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The Smartest Kids in the World

And How They Got That Way

By Amanda Ripley
16-minute read
Audio available
The Smartest Kids in the World: And How They Got That Way by Amanda Ripley

The Smartest Kids in the World takes a look at why South Korea, Finland and Poland seem to have the brightest school children and best education systems in the world. At the same time, problems and potential solutions in the US education system are examined.

  • Anyone interested in how to provide the best possible education for their children
  • Teachers, parents, coaches and anyone in the position to influence education policy
  • Anyone interested in how the education systems of different countries stack up against each other

Amanda Ripley is an author and journalist who writes for Time Magazine and The Atlantic. Her previous book is the highly acclaimed The Unthinkable: Who Survives When Disaster Strikes.

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The Smartest Kids in the World

And How They Got That Way

By Amanda Ripley
  • Read in 16 minutes
  • Audio & text available
  • Contains 10 key ideas
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The Smartest Kids in the World: And How They Got That Way by Amanda Ripley
Synopsis

The Smartest Kids in the World takes a look at why South Korea, Finland and Poland seem to have the brightest school children and best education systems in the world. At the same time, problems and potential solutions in the US education system are examined.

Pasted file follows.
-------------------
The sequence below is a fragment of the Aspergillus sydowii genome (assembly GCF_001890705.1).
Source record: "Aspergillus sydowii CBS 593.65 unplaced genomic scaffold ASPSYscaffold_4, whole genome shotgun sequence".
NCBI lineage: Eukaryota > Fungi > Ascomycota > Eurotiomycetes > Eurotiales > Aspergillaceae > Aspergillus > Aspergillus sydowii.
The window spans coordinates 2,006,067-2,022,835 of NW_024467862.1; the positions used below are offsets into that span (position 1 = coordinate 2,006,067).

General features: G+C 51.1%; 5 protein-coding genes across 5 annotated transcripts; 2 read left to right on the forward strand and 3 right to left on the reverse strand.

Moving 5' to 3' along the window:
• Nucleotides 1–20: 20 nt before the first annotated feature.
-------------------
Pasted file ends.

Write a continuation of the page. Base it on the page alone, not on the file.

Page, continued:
Key idea 1 of 10

The PISA test was a new kind of critical thinking test for comparing nations’ education programs.

Everyone knows that a nation’s future depends on its children and on the education bestowed upon them. This is why countries across the globe have always been interested in comparing their schools and education systems.

In 2000 a new kind of test was introduced  for this purpose: PISA.

Developed by the OECD, this test was meant to measure 15-year-old school pupils’ abilities in three areas: reading, math and science. But PISA differed from previous tests in that it was specifically designed to test students’ critical thinking abilities rather than what they had learned by heart in the classroom.

For example, students were not required to remember math formulas themselves, but were provided with them in the test. They also had to interpret and analyze new information from, for example, graphs and written texts, and then use that information to solve novel kinds of problems they had not encountered in the classroom.

These kinds of questions were meant to measure the students’ problem-solving and critical-thinking skills.

Why?

Because these skills were deemed to be the most important for students if they were to thrive in the demanding, modern workplace.

Indeed, this notion has been borne out by later data: economists have found a near linear correlation between the PISA scores and the long-term economic growth of a nation.

It seems then that better critical-thinking skills translate directly to increased productivity. The obvious knock-on effect of a productive workforce is that it attracts companies seeking good employees, thus attracting investments and further boosting economic growth in turn.

No wonder all eyes are on this new test.

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